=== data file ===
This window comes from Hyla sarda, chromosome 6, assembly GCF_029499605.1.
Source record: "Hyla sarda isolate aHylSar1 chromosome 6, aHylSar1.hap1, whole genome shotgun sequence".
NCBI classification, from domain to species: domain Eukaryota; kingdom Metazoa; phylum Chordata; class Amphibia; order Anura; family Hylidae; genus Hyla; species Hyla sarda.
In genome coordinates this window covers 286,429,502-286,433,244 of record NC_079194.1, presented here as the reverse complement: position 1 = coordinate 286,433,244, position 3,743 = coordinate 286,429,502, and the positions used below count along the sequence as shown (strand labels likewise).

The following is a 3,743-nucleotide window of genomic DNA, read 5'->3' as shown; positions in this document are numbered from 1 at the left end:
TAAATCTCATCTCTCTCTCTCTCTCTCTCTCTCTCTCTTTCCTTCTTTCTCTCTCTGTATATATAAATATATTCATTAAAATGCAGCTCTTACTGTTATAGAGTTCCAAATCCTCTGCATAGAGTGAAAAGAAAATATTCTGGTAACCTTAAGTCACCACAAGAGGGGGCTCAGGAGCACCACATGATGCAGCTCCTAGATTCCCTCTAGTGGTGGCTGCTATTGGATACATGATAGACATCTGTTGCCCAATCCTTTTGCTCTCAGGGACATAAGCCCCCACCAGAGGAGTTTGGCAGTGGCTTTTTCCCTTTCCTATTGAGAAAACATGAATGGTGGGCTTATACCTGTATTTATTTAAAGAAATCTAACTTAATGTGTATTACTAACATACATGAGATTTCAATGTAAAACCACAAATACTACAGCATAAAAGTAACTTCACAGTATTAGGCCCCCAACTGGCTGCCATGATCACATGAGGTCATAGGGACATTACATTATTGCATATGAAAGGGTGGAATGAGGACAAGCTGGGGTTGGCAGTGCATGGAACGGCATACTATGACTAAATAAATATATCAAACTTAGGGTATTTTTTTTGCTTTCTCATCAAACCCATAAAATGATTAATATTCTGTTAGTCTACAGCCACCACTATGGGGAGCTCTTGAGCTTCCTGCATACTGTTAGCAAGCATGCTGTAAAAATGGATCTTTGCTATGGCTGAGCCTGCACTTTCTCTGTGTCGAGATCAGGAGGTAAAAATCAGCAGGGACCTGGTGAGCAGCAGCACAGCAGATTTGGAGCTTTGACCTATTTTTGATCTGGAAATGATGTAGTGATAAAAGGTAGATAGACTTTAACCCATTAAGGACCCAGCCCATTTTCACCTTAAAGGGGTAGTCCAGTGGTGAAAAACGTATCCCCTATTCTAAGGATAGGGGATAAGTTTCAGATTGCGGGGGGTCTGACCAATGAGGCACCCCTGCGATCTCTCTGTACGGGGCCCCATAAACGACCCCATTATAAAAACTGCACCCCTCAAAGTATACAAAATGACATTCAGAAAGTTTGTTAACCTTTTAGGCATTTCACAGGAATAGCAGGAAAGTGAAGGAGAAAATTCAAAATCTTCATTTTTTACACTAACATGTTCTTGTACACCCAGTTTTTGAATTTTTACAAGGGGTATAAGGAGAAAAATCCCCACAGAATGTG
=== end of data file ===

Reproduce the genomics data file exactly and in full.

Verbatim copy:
This window comes from Hyla sarda, chromosome 6, assembly GCF_029499605.1.
Source record: "Hyla sarda isolate aHylSar1 chromosome 6, aHylSar1.hap1, whole genome shotgun sequence".
NCBI classification, from domain to species: domain Eukaryota; kingdom Metazoa; phylum Chordata; class Amphibia; order Anura; family Hylidae; genus Hyla; species Hyla sarda.
In genome coordinates this window covers 286,429,502-286,433,244 of record NC_079194.1, presented here as the reverse complement: position 1 = coordinate 286,433,244, position 3,743 = coordinate 286,429,502, and the positions used below count along the sequence as shown (strand labels likewise).

The following is a 3,743-nucleotide window of genomic DNA, read 5'->3' as shown; positions in this document are numbered from 1 at the left end:
TAAATCTCATCTCTCTCTCTCTCTCTCTCTCTCTCTCTTTCCTTCTTTCTCTCTCTGTATATATAAATATATTCATTAAAATGCAGCTCTTACTGTTATAGAGTTCCAAATCCTCTGCATAGAGTGAAAAGAAAATATTCTGGTAACCTTAAGTCACCACAAGAGGGGGCTCAGGAGCACCACATGATGCAGCTCCTAGATTCCCTCTAGTGGTGGCTGCTATTGGATACATGATAGACATCTGTTGCCCAATCCTTTTGCTCTCAGGGACATAAGCCCCCACCAGAGGAGTTTGGCAGTGGCTTTTTCCCTTTCCTATTGAGAAAACATGAATGGTGGGCTTATACCTGTATTTATTTAAAGAAATCTAACTTAATGTGTATTACTAACATACATGAGATTTCAATGTAAAACCACAAATACTACAGCATAAAAGTAACTTCACAGTATTAGGCCCCCAACTGGCTGCCATGATCACATGAGGTCATAGGGACATTACATTATTGCATATGAAAGGGTGGAATGAGGACAAGCTGGGGTTGGCAGTGCATGGAACGGCATACTATGACTAAATAAATATATCAAACTTAGGGTATTTTTTTTGCTTTCTCATCAAACCCATAAAATGATTAATATTCTGTTAGTCTACAGCCACCACTATGGGGAGCTCTTGAGCTTCCTGCATACTGTTAGCAAGCATGCTGTAAAAATGGATCTTTGCTATGGCTGAGCCTGCACTTTCTCTGTGTCGAGATCAGGAGGTAAAAATCAGCAGGGACCTGGTGAGCAGCAGCACAGCAGATTTGGAGCTTTGACCTATTTTTGATCTGGAAATGATGTAGTGATAAAAGGTAGATAGACTTTAACCCATTAAGGACCCAGCCCATTTTCACCTTAAAGGGGTAGTCCAGTGGTGAAAAACGTATCCCCTATTCTAAGGATAGGGGATAAGTTTCAGATTGCGGGGGGTCTGACCAATGAGGCACCCCTGCGATCTCTCTGTACGGGGCCCCATAAACGACCCCATTATAAAAACTGCACCCCTCAAAGTATACAAAATGACATTCAGAAAGTTTGTTAACCTTTTAGGCATTTCACAGGAATAGCAGGAAAGTGAAGGAGAAAATTCAAAATCTTCATTTTTTACACTAACATGTTCTTGTACACCCAGTTTTTGAATTTTTACAAGGGGTATAAGGAGAAAAATCCCCACAGAATGTG